Ashworth Hospital for Merseycare February 5th 2017
Chester Rugby Club – Chester and North Wales BABCP March 10th 2017
Beckenham IAPT May 5th 2017
Bedford IAPT May 17th 2017
At the EABCT Conference in Stockholm, on Thursday, September 1st 2016, BABCP President, Chris Williams, chaired a Clinical Roundtable, attended by about 300 delegates on ‘Why Can’t We Translate Research into Practice’. I was one of four contributors with a presentation titled ‘Reality Checking Psychological Services’ in which I made the case that independent evaluation of the UK, Government funded IAPT service, using the methodology used in controlled trials, has revealed that only the ‘tip of the iceberg’ recovered. The Rountable was filmed by the Swedish Television Service. The findings are in my forthcoming book ‘Towards a Mental Health System that Works: A Guide for Practitioners’. Below is a link to this presentation
40 min video on ‘Traumatic Stress’, Sage Publications, September 2015:
Letter published in Psychologist, August 2015, suggesting that the apparent decrease in CBT’s efficacy revealed in a meta-analysis is not real and the actual implications are that CBT is sub-optimal when a poorly defined population is targetted.
On July 21st 2015 I gave a one day workshop CBT for Common Trauma Responses at the University of Warwick and if you want to e-mail me at firstname.lastname@example.org I will be happy to let you have the presentation.
On July 22nd 2015 I presented a poster ‘Beyond IAPT -New Directions’ at the BABCP Annual Conference e-mail me at email@example.com if you want a copy.
On May 20th 2015 ‘Group CBT for Depression’ in Cognitive Behavioural Therapeutic Group Therapy Eds B. Larsen and T.H Nyland (In Danish) was published.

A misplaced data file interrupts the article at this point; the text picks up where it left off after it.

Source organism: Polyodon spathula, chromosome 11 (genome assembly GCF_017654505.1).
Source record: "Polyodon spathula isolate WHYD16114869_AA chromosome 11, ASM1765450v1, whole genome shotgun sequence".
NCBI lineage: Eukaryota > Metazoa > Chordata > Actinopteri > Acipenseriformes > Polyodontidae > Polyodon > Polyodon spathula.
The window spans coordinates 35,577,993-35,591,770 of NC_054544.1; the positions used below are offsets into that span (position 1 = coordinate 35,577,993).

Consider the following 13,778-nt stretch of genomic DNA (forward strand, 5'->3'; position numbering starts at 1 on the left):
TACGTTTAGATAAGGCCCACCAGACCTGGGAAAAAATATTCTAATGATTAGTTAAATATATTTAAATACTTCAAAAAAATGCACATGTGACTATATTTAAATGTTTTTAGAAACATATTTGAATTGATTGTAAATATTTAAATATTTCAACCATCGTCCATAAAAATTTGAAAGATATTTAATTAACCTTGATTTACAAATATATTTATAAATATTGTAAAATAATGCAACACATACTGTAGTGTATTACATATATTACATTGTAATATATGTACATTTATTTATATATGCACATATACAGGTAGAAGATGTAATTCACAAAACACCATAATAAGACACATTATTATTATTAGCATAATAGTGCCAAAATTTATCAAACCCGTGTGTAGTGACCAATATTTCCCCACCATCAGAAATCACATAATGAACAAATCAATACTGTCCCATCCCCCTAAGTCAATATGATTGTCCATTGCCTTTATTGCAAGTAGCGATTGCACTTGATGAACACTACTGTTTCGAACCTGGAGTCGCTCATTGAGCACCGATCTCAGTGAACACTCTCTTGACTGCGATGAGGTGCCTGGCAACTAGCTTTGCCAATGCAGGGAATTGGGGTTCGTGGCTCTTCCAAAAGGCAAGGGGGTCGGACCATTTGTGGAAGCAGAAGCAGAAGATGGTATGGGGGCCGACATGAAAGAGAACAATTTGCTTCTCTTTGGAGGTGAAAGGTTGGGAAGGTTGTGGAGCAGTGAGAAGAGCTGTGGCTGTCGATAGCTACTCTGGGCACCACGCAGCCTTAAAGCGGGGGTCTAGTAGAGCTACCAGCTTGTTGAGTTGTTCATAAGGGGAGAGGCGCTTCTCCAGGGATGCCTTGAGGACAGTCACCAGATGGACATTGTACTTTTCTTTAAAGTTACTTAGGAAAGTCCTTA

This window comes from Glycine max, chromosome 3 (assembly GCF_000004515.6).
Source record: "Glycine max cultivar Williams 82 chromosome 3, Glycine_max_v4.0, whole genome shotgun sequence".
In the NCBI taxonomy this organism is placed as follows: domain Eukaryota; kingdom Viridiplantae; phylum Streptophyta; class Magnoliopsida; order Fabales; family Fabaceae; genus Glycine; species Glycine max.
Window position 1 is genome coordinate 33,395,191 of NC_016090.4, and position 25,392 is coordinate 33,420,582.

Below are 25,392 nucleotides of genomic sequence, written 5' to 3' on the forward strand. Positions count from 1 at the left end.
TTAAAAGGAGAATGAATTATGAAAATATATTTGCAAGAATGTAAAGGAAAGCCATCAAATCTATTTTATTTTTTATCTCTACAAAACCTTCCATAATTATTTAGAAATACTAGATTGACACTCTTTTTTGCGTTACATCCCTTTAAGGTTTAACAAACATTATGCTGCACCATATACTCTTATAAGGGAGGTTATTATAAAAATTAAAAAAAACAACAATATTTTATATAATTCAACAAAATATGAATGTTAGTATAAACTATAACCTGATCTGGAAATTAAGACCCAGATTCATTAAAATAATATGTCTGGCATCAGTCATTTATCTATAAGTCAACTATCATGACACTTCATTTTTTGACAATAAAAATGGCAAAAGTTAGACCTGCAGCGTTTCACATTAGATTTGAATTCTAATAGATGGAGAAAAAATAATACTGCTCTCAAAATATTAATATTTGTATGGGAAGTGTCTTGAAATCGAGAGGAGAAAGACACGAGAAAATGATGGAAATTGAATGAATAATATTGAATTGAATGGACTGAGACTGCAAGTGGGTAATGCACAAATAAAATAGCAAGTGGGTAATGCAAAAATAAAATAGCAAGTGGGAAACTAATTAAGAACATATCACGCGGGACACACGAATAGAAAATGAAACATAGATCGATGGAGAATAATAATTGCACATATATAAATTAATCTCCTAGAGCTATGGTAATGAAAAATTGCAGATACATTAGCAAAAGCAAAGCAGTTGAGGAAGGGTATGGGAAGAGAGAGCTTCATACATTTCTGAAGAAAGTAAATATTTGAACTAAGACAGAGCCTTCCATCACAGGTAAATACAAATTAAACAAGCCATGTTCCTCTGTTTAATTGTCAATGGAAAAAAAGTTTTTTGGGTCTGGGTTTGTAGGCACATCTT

On May 6th 2015 I gave a one hour workshop Tailoring Traumatic Stress Treatments at the British Psychological Societies Annual conference.
I have edited a 4 volume Major Work, ‘Traumatic Stress’, (2015) Sage Publications and his 1989 work a ‘Cognitive-Behavioural Approach to Client’s Problems’ has just been re-issued as a Classic by Routledge. Currently he is writing ‘Pathways to Mental Health: A Professional Guide to Getting Psychological Help’ to be published by Routledge.
This four-volume collection provides access to key papers which have formed our present-day understanding of the effects of extreme trauma. Traumatic stress is an important and diverse area of research and practice that crosses disciplines including psychology, psychiatry, and cognitive behavioural psychotherapy. The literature on the topic which has emerged over the last 50 years spans a large number of fields and journals. This major work performs the services of bringing together these disparate but vital strands of research into a single publication. Edited and introduced by esteemed Editor, Michael J. Scott, the literature is arranged into four thematic volumes, designed to guide the reader through key developments in the field and provide them with a comprehensive overview.
Volume One: Introduction, History, Context
Volume Two: Approaches to The Treatment of Trauma Related Disorders
Volume Three: The Management of Secondary Traumatisation and Comorbidity
Volume Four: Translating Evidence Based Treatment to Routine Practise
“This is an outstanding collection of papers on traumatic stress from which clinicians cannot fail to benefit. Articles have been very thoughtfully selected to provide breadth of coverage and depth of insight. There is a most welcome focus on critical areas that are often neglected, such as treatment of comorbid conditions and the translation of evidence into practice”